4 Common Mistakes When Doing “In-House” Satisfaction Surveys

4 Common Mistakes When Doing “In-House” Satisfaction Surveys

Every company longs to create more loyal customer and increase word of mouth referrals. If you want to increase your performance in these areas, you need to first find a way to measure your performance and then act on it. To get the measurement you need feedback from clients.  Enter Voice-of-the-Customer surveys or VoC surveys.

It’s healthy and natural to have a bias towards doing these in house.  You think it will be cheaper, it will give you a direct line to the customer, and you don’t have to deal with another 3rd party contractor. So you assign the task of surveying clients to an internal team or individual and everything seems to be going great until nothing actually happens.

We’ve found that there are 4 common mistakes often associated with this type of “in-house” approach:

1. "Pining for a nine": I am sure many of you have experienced that one salesman or tech at a car dealership who goes “hey, if you could give me all 10’s it would really help me out?” I call this “pining for a nine.” Doing this does have an influence on results and in our mind it isn’t a good one.  For pure results you have to try and keep as much bias as possible out of the survey, in order to get to the root of potential issues.  Keeping the survey free of bias ensures that the answers you receive will give you the best information to make decisions and changes down the road.

2. Taking it personally:  Doing surveys in house means that you will run across someone unhappy with your service.  One common mistake is to “get your feelings hurt,” so to speak, and lash out in defense of your company.  This is a big no-no for obvious reasons.  You want to lose a customer quickly, get defensive.  Your sole goal should be getting the customers opinion, good or bad, and thanking them for their time.

3. Lack of randomization and administration: If you have tried doing them you know, it seems like it will be easy, but oh boy, it can be quite the headache.  You have to randomize in order to remove bias on the outset, and when the survey is completed you have to put all the data in an easy to peruse spreadsheet. Do you really have the time to do all this? Do you have the spare people power? Most likely not and that brings us to our last point.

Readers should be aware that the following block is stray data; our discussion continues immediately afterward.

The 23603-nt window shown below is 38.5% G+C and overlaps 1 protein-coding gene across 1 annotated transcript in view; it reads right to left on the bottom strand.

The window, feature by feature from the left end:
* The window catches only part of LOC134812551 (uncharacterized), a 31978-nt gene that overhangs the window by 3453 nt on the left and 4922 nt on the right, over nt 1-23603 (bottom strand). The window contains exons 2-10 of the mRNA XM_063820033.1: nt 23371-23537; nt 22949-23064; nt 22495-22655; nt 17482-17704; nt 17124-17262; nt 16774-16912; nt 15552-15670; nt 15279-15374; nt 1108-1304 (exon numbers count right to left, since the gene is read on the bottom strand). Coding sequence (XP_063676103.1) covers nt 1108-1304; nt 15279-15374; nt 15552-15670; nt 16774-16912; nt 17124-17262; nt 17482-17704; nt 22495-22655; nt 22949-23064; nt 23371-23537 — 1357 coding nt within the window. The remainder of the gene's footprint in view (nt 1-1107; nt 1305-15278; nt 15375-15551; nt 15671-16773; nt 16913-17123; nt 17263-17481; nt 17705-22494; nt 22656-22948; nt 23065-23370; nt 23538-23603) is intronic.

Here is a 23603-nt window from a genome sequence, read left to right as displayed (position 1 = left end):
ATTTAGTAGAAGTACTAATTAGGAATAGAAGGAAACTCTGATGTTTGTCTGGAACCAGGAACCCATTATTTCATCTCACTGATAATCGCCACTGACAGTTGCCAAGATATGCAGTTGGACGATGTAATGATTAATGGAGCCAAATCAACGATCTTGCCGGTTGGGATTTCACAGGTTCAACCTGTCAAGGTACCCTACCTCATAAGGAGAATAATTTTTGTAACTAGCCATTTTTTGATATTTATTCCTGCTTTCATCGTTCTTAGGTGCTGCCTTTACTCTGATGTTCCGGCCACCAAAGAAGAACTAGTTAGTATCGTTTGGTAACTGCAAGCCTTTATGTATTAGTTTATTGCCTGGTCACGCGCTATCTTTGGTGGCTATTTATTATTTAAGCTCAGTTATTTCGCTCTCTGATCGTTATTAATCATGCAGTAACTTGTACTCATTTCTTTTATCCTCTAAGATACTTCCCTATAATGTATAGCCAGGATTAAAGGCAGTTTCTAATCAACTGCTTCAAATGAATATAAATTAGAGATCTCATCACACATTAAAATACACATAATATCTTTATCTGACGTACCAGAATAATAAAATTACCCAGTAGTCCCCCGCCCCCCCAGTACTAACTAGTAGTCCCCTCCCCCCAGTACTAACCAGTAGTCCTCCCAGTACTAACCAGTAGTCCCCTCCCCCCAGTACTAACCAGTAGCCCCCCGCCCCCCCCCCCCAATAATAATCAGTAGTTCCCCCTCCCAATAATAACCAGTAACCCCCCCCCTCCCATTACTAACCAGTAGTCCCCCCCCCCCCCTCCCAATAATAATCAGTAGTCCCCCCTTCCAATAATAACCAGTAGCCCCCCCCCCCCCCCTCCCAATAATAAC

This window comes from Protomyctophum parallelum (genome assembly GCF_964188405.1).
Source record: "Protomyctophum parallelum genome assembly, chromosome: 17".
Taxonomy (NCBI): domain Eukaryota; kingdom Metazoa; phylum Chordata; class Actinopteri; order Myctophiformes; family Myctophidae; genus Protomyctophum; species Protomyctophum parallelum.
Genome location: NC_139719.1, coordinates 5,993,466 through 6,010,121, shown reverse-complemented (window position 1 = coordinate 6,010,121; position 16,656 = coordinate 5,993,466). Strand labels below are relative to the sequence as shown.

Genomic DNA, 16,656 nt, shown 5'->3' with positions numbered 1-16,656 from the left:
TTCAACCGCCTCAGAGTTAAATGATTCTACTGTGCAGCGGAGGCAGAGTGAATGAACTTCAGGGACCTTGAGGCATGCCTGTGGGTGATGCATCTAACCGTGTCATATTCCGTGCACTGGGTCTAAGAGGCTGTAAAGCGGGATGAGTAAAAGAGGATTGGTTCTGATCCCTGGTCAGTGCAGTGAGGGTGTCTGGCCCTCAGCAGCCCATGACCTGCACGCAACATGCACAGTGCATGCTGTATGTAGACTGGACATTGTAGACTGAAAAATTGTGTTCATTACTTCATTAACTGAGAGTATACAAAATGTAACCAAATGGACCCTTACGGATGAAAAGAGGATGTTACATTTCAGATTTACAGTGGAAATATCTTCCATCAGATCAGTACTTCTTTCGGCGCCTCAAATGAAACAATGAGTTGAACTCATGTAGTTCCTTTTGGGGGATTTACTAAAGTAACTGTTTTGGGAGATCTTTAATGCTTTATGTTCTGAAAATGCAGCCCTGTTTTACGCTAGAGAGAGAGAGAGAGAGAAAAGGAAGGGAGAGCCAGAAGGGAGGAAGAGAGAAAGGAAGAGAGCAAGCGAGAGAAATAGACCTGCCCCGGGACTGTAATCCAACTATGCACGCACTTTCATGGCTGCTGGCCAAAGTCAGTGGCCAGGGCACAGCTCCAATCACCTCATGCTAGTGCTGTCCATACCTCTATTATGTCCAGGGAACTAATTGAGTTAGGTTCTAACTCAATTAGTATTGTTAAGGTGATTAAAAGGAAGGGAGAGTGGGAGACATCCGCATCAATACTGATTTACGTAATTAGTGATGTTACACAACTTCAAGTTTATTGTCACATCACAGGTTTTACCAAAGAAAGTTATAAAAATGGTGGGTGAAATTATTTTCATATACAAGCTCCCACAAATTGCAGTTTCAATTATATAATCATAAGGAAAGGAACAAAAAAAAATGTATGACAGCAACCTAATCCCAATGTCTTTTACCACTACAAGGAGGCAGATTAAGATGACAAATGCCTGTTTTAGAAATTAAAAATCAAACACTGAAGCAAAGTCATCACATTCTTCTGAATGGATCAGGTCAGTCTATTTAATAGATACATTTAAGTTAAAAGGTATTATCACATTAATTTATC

4. Lack of dedicated staff: This one shouldn’t be surprise but it always is for clients. When you ask someone who already has other job tasks, to take on surveying, they will almost always do their other tasks first and neglect to do the surveying.  I remember asking one guy how it was going and he responded with “I haven’t done that for 3 months, too much other stuff to do.” If you want the surveys completed you have to have dedicated staff to ensure they are done.

The issues above are common because many companies make the decision to perform client surveys in house prior to fully understanding what the effort entails.  Once you have started doing surveys in house, it can be difficult to step back and realize that the effort is not effective and hence has become a time and money drain.  Recognizing that you have an issue can save your survey program.  Hopefully this list will help.  If you need to evaluate your program in more detail, or are considering using a dedicated firm to perform your surveys, please let us know and we’d be happy to help.

Bonus!

For all our parents celebrating back-to-school time, here is your anthem.

https://www.youtube.com/watch?feature=player_embedded&v=s56-Ta35JRk

Max

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